Market forces – catering for 80,000 … if you build it (some infrastructure) they will come?
• Things like a cinema would come when population would demand. There are certain things that people would expect and people's expectations have changed now. Years ago you could have a population of 20-30,000 before you put in a small corner store or land was acquired for park purposes. Now those people have an expectation that there will be a basic level of services provided. As far as roads, libraries, sporting ovals … but as a population grows there's a greater need for greater retail to stop people from traveling into the city just to meet those needs. So there's a lot of things that are market driven, particularly commercially. But certainly services, when it hits a certain threshold, there has to be some basic services – state, federal and local that have to kick in to support a community that's grown so rapidly.
• I guess the state came out with a regional plan. It was their concept and their idea and in principle I think it's a great idea – I might not necessarily agree with how they decided and what they came up with the cities should be – but in principle I think having a regional plan for South East Queensland is good. But what we then need is a doctrine of equal weight which then says how the state is going to contribute to public transport and other services for that growth in that community.
So you're saying it's great to have all those lofty ambitions to have 80,000 residents, but there should also have a plan to fund these things:
• And we've had none of that released by the state at all. They've given us the South East Queensland Regional Plan, cater to this catchment area for over 100,000 people and no details on how they are going to fund the schools or the hospitals, education, main roads … absolutely nothing. So council is already forward thinking and planning for water and sewerage. Council's doing a lot by determining how much parkland we need and what it's going to cost us and so the state should do this at their level.
What do you think of a future north-south link east of Beaudesert Rd?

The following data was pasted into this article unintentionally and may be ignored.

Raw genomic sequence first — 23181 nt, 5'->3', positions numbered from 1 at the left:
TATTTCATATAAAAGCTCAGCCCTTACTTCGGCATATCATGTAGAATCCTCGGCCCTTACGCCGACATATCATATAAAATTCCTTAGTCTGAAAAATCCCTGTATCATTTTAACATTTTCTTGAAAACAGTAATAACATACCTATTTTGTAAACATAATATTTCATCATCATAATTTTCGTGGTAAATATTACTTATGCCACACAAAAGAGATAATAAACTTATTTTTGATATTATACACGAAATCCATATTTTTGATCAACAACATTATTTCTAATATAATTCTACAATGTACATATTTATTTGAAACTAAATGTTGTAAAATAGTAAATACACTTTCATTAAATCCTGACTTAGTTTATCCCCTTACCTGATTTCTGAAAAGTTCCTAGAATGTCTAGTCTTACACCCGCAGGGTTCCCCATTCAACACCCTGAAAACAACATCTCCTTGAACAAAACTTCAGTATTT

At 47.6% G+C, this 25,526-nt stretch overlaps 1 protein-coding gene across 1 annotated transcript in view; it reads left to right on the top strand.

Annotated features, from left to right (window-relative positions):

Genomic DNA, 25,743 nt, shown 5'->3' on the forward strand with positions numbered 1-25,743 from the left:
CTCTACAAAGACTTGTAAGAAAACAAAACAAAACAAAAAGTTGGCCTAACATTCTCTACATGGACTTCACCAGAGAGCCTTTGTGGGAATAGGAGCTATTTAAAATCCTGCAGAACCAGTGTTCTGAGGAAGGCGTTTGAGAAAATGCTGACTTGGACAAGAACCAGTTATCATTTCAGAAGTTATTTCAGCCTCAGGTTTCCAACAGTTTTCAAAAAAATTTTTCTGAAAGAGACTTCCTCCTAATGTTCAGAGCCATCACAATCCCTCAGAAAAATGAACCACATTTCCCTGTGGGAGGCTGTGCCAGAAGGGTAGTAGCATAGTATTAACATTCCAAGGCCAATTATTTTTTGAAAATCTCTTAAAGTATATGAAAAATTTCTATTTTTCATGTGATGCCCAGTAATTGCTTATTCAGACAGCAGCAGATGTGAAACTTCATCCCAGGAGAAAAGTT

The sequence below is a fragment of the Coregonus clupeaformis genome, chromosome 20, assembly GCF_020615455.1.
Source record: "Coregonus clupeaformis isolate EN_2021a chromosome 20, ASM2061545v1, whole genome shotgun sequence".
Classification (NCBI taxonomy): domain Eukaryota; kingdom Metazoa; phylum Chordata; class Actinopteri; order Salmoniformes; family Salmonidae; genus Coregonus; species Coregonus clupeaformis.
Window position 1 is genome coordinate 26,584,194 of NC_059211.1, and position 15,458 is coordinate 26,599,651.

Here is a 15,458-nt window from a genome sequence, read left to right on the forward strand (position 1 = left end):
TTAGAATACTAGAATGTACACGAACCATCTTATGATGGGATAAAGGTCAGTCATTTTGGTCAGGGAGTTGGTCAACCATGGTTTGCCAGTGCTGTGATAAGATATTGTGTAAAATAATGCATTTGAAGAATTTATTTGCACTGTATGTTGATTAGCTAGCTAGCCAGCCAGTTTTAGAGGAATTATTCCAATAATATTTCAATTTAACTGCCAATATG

• A lot of north-south and east-west links are important to connect the urban footprints and a lot of them do that i.e. provide connectivity between the two satellite cities or further up north or down to the Gold Coast to connect Ipswich.
• It's part of a greater plan to connect the major cities
What do you think of a future enhanced link between Greenbank and Springfield?
• More upgrades are needed. We've been long pushing for a major road upgrade but Main Roads haven't yet told us whether they have an intention to take that road over because at the moment it's not coping with the volume of traffic.
• We're doing some planning as far as looking at the road network in the whole corridor and one thing that I've proposed is having a road going through the army camp and connecting out with the arterial road to Springfield and then leaving the existing road to service the school and local traffic. Something like that is needed and I think down the track I see that happening. I do see that in 20 years time that will have happened.
• I know then I'll look back and say I said this was going to occur.
• More generally about the city … I think we'll have a really good identity by then. If you look at Logan at the moment – I mean 30 years ago it was made up of part of Brisbane and Albert and Beaudesert that no one wanted and then with the last amalgamations, Gold Coast gave the bit they didn't want and the State Government didn't want Beaudesert to thrive so they gave the most viable part to Logan and so Logan doesn't have a strong identity and that's one of its weaknesses.
• But I think with good planning, which I think is occurring … in 20 years time, I think the city will have a very good identity. I think Woodridge will be like the next West End … it will be culturally rich and I think it will be really cater for the 170-200 nationalities that will be living here … so I think it will be the arty quarter of south-east queensland. It will be culturally rich and just have a strong identity – which I think we're just totally lacking at the moment.
• It's been thrown together. It's been a mishmash of other council areas. And as soon as Logan was starting to get on its feet and build up an identify, it's gone through some major reform again and it's created a lot of unrest so I think that in 20 years time assuming the boundaries don't significantly change again … I think the city will have its own identity and will just dramatically alter as to what it currently is.
• If you look at West End … there's a good example of years ago you wouldn't live in West End but now it's one of the trendiest suburbs and I think the same will happen to Woodridge – it's 15 minutes to the city and I think it's only a question of time. By 2030 our population would have well and truly doubled. People will still want to live close to the city. I think we'll be known for our culture and our fine food and for our great planning. We'll leave behind a very good legacy for the future.